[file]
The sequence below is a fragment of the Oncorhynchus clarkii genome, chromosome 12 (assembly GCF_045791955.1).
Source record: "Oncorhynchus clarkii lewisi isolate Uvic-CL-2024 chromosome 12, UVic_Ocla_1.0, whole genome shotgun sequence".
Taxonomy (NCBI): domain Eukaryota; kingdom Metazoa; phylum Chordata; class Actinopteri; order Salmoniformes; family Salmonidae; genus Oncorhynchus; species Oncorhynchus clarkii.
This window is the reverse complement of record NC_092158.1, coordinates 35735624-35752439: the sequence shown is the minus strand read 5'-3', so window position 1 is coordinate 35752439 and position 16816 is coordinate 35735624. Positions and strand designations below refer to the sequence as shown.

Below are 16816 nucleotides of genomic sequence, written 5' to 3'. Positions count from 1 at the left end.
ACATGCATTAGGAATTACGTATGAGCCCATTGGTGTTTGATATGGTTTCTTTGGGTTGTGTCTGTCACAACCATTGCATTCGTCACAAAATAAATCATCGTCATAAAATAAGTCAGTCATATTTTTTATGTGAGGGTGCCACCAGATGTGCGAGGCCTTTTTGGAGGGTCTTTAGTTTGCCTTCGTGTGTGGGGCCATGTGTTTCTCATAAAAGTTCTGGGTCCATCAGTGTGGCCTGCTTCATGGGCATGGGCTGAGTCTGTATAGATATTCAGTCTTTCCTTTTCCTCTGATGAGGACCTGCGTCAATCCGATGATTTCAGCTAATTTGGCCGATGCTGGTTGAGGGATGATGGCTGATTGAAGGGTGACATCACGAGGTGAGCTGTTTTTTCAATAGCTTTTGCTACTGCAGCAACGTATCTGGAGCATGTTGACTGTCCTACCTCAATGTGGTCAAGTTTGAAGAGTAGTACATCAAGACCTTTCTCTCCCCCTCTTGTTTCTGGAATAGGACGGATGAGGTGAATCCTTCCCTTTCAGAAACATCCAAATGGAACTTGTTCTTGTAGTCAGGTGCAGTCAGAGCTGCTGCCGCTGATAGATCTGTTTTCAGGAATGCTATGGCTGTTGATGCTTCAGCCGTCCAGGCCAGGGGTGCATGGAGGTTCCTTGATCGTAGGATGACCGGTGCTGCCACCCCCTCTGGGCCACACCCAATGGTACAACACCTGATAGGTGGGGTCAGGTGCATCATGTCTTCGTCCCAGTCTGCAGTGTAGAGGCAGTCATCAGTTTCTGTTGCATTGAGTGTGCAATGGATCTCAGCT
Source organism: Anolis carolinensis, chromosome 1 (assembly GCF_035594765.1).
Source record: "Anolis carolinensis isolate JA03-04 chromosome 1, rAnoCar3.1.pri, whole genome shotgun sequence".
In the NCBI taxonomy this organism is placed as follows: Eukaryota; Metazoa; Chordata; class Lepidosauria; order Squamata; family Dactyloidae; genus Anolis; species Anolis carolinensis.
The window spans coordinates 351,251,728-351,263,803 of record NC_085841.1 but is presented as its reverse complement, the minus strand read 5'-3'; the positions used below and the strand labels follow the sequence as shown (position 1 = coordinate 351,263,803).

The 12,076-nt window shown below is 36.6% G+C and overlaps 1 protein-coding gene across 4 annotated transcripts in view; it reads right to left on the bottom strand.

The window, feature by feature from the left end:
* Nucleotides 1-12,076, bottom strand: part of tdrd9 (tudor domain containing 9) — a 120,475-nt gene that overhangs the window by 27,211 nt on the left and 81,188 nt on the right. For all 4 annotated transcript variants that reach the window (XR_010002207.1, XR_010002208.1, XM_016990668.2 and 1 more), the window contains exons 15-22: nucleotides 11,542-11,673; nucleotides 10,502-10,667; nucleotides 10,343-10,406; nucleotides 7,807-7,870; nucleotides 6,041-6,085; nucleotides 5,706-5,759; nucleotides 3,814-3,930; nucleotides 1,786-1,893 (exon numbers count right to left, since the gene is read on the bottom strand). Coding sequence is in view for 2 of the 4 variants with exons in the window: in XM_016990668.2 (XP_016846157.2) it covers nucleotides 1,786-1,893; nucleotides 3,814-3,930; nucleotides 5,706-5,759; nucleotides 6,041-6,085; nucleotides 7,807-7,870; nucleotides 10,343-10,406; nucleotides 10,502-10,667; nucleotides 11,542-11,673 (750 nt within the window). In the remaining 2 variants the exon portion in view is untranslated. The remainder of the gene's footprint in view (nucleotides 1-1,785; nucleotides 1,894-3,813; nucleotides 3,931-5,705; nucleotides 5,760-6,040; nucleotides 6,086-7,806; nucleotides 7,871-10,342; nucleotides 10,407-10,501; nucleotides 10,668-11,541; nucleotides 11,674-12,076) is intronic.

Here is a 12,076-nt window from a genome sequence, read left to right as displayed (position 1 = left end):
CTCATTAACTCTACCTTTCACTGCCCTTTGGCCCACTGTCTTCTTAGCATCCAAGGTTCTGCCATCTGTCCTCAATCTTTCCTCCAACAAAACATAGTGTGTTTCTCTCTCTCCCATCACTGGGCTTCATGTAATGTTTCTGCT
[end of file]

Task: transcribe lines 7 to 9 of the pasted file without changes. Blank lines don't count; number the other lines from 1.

Source organism: Anolis carolinensis, chromosome 1 (assembly GCF_035594765.1).
Source record: "Anolis carolinensis isolate JA03-04 chromosome 1, rAnoCar3.1.pri, whole genome shotgun sequence".
In the NCBI taxonomy this organism is placed as follows: Eukaryota; Metazoa; Chordata; class Lepidosauria; order Squamata; family Dactyloidae; genus Anolis; species Anolis carolinensis.